This kind of sugar balance is crucial to prevent conditions like diabetes. Studies show that higher the intake of dietary fiber lower is the rise in blood sugar level. So, eating high-fiber foods improves insulin function and lowers the risk of diabetes, obesity and related chronic diseases.
#2. Feeds Your Healthy Gut Bacteria
Another one of the benefits of fiber is that it improves your gut health. Taking enough dietary fiber also promotes the health of your gut by encouraging the growth of healthy bacteria. Good bacteria are critical for improving mood, boosting immune health and more.
How? In a nutshell, the non-digestible dietary fiber acts as fuel or “food” for the intestinal bacteria. This means that the good bacteria in your gut have the enzymes to digest fiber and release short-chain fatty acids (SCFA). Propionate and butyrate are SCFA’s that help lower inflammation and improve digestive disorders such as ulcerative colitis.
#3. Promotes Weight Loss
If you are serious about losing weight, then including enough dietary fiber can make a significant difference in your weight loss efforts. A study found that a simple change such as including more fiber (about 30 grams per day) was more effective in achieving weight loss when compared to adopting complicated diet regimens. The study was a Randomized Controlled Trial (RCT) – the gold standard for research evidence.
How? Well, soluble fibers soak up water in the intestines, which makes you feel full. Soluble fiber promotes early signals of satiation as well as prolongs the feeling of fullness resulting in reduced hunger.
#4. Lowers Your Risk of Prediabetes & Type 2 Diabetes
Yet another one of the health benefits of fiber is that it decreases your risk for diabetes. In fact, research shows that a high intake of dietary fiber helps to reduce the risk of diabetes. A study found a 29% reduction in the development of diabetes when the diet included fiber in the form of whole grain cereal. The Finnish Diabetes Prevention Study reported an RCT in which individuals with the highest level of fiber consumption had a 62% reduction in progression of prediabetes to diabetes over 4.1-year period compared to those with the lowest fiber intake.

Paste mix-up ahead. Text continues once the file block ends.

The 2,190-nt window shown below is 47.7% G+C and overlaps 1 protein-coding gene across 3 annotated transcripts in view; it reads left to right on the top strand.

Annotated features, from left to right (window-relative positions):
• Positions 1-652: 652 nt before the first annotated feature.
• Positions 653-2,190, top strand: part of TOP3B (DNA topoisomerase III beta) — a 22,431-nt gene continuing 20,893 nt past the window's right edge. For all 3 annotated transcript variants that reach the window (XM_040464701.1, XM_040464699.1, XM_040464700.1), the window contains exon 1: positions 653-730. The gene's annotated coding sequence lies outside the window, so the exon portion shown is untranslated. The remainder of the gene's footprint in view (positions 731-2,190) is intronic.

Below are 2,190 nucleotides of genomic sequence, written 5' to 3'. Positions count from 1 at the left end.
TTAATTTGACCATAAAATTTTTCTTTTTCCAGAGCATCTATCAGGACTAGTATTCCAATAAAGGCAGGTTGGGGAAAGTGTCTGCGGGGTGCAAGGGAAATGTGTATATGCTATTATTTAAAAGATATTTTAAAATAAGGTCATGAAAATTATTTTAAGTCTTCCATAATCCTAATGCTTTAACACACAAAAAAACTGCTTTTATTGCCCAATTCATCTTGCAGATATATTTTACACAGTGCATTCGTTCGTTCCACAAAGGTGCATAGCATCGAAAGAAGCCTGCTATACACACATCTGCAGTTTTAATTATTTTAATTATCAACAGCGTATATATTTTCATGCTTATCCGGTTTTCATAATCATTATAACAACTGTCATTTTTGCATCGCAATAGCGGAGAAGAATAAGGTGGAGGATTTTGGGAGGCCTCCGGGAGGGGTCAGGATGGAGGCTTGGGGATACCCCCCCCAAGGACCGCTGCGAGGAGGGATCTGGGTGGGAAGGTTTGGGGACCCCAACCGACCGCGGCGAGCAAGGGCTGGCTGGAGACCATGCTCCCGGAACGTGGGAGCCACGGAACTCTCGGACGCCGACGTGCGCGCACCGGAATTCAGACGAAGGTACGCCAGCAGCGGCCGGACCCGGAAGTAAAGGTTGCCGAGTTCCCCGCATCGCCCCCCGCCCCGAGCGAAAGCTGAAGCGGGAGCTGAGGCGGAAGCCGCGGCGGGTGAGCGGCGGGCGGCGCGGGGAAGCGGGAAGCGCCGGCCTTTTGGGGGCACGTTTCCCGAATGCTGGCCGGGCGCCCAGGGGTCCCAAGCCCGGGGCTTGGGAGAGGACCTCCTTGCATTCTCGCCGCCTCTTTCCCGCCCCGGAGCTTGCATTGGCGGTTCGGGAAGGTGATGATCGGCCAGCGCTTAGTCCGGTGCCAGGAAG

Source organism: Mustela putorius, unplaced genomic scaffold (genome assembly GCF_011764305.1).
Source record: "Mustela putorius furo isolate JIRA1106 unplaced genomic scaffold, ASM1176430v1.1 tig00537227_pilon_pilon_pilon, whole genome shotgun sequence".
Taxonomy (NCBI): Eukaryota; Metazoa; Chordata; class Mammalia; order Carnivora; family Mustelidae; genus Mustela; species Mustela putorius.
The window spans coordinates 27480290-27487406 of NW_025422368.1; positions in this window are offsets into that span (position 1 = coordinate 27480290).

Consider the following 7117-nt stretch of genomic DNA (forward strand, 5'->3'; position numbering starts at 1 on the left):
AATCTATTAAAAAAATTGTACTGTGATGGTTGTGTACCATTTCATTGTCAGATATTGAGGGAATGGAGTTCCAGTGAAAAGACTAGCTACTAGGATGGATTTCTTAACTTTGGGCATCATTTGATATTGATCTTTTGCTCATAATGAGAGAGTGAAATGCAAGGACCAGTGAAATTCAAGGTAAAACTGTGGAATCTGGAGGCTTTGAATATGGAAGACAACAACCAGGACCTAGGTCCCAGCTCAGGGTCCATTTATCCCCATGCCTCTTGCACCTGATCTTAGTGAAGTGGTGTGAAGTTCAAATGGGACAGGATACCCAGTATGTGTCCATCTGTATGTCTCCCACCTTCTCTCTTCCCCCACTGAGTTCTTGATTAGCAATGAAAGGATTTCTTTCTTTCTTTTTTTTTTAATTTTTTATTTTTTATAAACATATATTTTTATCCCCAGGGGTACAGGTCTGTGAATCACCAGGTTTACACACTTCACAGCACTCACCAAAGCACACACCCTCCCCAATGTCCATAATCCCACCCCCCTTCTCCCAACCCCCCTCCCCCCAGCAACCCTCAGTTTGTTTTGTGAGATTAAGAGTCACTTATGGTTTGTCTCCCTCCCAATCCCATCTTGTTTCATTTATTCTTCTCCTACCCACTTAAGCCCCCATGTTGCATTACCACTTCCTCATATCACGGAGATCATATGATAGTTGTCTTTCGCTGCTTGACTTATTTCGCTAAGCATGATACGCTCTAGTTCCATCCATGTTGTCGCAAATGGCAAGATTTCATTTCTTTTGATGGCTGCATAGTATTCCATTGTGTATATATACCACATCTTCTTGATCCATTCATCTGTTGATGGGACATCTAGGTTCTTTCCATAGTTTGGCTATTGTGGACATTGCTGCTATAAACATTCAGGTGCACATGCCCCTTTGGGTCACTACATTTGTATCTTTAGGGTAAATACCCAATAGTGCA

How? Dietary fiber improves postprandial (after meal) blood sugar and insulin sensitivity. As a result, your body uses blood glucose more effectively. In other words, it makes it so that you will require only small amounts of insulin to lower blood sugar.
Postprandial blood sugar and poor insulin sensitivity pose a challenge for patients with diabetes. However, dietary fiber improves both these factors!
#5. Lowers Your Risk of Colorectal Cancer
If you want to lower your risk of colorectal cancer, then fill up your plate with plenty of fiber. Large population-based studies show that a high intake of dietary fiber lowers the risk of colorectal cancer.
How? Researchers postulate several plausible mechanisms for fiber’s protective effects against colorectal cancer. Reduced transit time, dilution of cancer-causing agents in fecal matter, production of short-chain fatty acids (SCFA) that are anti-inflammatory and also anti-cancer in nature.
The daily recommended fiber intake for adults is between 25–30 grams of fiber per day, yet most get only about 15 grams or less. There are plenty of delicious ways to load up on fiber and meet your daily requirements.
Stay tuned for the upcoming blog post – “Simple Ways to Amp up Your Daily Fiber Intake.”